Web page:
Should I See a Periodontist?

Frustrated bearded man touching cheek and wincing in pain feeling terrible tooth ache

Have you noticed a recent change in your bite when talking, chewing, or brushing? Do your teeth feel a bit loose? Are your gums red, swollen, or bleeding? If you answer “yes” to any of these questions, it’s time to see a periodontist.

Table of Contents

What Do Periodontists Do?

Periodontists are dental professionals specializing in the prevention, diagnosis and treatment of gum disease, a condition that affects almost half of all adults over the age of 30. Our dentists have completed three additional years of training beyond standard dental school and are experts in performing procedures that restore the look, feel, and function of your gums. One of our patients’ most common complaints is gingivitis, an inflammation of the gums that, if not treated promptly, can become acute. Besides being gum specialists, we offer an array of treatments to heal damage to the root surfaces of the tooth. We also are experts in the placement, maintenance, and repair of dental implants to replace portions of a missing tooth.

What The Difference Between a Dentist and a Periodontist?

While your family dentist can sometimes treat a minor gum issue, they often refer their patients to a periodontist when the problem has become severe. Bleeding or discomfort around the area of the gums is a warning sign, as are loose teeth, which can be a sign of thinning bone. A change in your bite pattern also is an indication that there may be a problem that needs to be addressed before it becomes long-term. Although our gums recede as we age, signs of recession should not be noticeable, and you should see a periodontist if you do.

When Should I See a Periodontist Versus a Dentist?

You should see a dentist for routine dental check-ups and preventive care, such as cleanings, fillings, and general oral health maintenance. Dentists are trained to provide a wide range of dental services, and they can address common dental issues like cavities, gum disease in its early stages (gingivitis), and primary teeth straightening.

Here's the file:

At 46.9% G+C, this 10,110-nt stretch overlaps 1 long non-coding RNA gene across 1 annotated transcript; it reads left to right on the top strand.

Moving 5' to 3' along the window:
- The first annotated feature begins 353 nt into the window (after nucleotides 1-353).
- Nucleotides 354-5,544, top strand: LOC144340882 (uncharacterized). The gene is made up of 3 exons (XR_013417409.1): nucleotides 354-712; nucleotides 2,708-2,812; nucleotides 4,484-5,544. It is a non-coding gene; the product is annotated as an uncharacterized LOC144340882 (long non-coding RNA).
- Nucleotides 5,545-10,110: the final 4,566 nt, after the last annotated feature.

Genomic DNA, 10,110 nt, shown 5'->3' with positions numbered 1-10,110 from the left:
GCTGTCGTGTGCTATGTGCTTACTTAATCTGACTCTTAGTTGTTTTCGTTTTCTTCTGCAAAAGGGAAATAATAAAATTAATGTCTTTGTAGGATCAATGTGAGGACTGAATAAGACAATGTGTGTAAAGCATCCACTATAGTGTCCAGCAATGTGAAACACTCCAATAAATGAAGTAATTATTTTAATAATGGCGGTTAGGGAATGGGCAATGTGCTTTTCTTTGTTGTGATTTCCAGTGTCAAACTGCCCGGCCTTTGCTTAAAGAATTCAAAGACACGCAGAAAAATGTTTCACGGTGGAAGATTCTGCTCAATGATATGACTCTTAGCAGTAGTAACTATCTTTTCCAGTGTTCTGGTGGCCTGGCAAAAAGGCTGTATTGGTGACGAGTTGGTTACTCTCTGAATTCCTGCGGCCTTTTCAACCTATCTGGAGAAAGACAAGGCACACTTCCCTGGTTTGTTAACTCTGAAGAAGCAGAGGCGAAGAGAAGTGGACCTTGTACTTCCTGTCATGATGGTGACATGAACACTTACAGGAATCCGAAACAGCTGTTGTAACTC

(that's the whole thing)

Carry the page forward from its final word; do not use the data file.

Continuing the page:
On the other hand, you should consider seeing a periodontist when you have advanced gum disease (periodontitis), complex gum issues, or when your general dentist recommends a referral. Periodontists specialize in diagnosing and treating diseases of the gums and supporting structures of the teeth. They perform specialized procedures like scaling and root planing, gum grafts, and dental implant placements. A periodontist’s expertise can be crucial for oral health if you have severe gum problems or bone loss or need specialized gum treatments. It’s common for both dentists and periodontists to work together to provide comprehensive dental care when needed.

Periodontist FAQs

A periodontist specializes in diagnosing and treating diseases of the gums and the supporting structures of the teeth. They commonly treat conditions such as gingivitis and periodontitis (gum diseases), perform scaling and root planing to remove plaque and tartar from deep gum pockets, administer gum surgeries like grafts and flap procedures to repair gum tissue and bone, and place dental implants for tooth replacement. Periodontists are skilled in managing complex gum issues and often work closely with general dentists to provide comprehensive oral care and maintain optimal gum and tooth health.

A periodontist treats a range of symptoms related to gum and periodontal diseases, including symptoms like swollen or bleeding gums, persistent bad breath, gum recession (gums pulling away from teeth), loose teeth, tooth sensitivity, and the formation of deep gum pockets. These symptoms are indicative of conditions like gingivitis and periodontitis, which can lead to gum and bone damage if left untreated. A periodontist can diagnose the underlying issues, provide treatments to alleviate symptoms and work to prevent the progression of gum diseases.